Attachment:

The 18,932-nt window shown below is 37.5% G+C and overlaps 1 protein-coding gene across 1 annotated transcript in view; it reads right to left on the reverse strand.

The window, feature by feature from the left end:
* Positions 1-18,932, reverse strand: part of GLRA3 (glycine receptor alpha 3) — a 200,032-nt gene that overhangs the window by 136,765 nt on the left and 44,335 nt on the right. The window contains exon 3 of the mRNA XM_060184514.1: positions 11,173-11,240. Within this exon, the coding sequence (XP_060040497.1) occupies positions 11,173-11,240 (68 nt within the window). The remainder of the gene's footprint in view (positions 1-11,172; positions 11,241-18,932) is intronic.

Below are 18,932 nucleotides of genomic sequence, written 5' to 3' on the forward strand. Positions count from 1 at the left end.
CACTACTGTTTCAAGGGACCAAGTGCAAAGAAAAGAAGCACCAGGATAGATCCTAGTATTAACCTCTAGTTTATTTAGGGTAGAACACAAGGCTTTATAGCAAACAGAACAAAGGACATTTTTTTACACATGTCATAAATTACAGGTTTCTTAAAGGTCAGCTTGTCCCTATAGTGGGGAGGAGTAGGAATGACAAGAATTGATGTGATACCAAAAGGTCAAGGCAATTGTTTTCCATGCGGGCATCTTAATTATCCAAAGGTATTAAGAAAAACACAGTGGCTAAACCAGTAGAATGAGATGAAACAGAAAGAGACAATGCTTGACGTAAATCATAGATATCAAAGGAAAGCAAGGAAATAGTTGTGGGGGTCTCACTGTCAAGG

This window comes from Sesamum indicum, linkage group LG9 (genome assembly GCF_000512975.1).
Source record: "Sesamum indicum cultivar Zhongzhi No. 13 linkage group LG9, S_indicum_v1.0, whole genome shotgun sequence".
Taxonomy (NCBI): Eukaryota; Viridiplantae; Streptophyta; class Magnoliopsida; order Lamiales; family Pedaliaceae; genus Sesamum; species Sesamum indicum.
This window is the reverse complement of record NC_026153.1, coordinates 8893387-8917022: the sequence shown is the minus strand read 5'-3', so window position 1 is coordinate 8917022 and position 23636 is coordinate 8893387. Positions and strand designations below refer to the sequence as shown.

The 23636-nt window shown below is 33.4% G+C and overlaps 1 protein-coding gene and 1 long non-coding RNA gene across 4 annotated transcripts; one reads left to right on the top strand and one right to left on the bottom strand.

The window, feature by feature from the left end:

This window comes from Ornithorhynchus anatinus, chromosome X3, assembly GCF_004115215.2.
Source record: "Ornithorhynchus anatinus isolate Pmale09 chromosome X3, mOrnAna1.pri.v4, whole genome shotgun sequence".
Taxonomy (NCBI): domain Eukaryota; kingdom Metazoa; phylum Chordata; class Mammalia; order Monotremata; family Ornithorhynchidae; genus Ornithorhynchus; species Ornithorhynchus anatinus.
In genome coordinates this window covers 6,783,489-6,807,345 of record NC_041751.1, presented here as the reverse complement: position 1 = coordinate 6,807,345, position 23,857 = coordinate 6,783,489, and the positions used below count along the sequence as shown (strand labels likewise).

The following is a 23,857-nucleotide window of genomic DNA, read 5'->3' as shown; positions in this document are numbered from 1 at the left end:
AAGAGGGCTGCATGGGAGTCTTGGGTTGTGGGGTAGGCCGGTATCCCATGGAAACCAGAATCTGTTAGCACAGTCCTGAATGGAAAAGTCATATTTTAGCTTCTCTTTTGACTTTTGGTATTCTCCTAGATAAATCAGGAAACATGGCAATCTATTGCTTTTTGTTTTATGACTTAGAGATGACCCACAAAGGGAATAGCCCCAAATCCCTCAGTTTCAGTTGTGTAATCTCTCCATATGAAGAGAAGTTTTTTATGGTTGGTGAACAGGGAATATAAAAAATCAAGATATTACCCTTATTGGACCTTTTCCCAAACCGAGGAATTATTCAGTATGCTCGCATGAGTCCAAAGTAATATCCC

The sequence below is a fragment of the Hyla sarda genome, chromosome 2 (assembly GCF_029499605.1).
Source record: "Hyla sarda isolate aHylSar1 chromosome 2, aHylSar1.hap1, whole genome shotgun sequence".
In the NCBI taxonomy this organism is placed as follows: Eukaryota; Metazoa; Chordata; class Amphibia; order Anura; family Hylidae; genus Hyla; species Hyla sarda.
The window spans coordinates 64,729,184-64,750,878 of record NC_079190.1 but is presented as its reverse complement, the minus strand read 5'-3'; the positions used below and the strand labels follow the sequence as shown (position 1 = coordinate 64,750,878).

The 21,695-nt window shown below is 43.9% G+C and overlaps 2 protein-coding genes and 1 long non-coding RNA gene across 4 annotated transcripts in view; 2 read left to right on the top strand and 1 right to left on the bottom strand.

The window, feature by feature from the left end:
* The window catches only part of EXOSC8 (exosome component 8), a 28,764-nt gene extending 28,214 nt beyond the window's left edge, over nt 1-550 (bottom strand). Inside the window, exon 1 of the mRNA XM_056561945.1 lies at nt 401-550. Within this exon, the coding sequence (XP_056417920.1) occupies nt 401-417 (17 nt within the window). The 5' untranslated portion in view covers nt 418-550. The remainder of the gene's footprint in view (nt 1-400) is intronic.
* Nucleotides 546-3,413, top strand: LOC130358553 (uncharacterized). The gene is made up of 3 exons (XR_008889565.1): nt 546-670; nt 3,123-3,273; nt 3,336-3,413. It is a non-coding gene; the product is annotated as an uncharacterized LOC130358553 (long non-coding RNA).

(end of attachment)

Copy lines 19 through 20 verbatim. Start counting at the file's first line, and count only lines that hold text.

Source record: "Hyla sarda isolate aHylSar1 chromosome 2, aHylSar1.hap1, whole genome shotgun sequence".
In the NCBI taxonomy this organism is placed as follows: Eukaryota; Metazoa; Chordata; class Amphibia; order Anura; family Hylidae; genus Hyla; species Hyla sarda.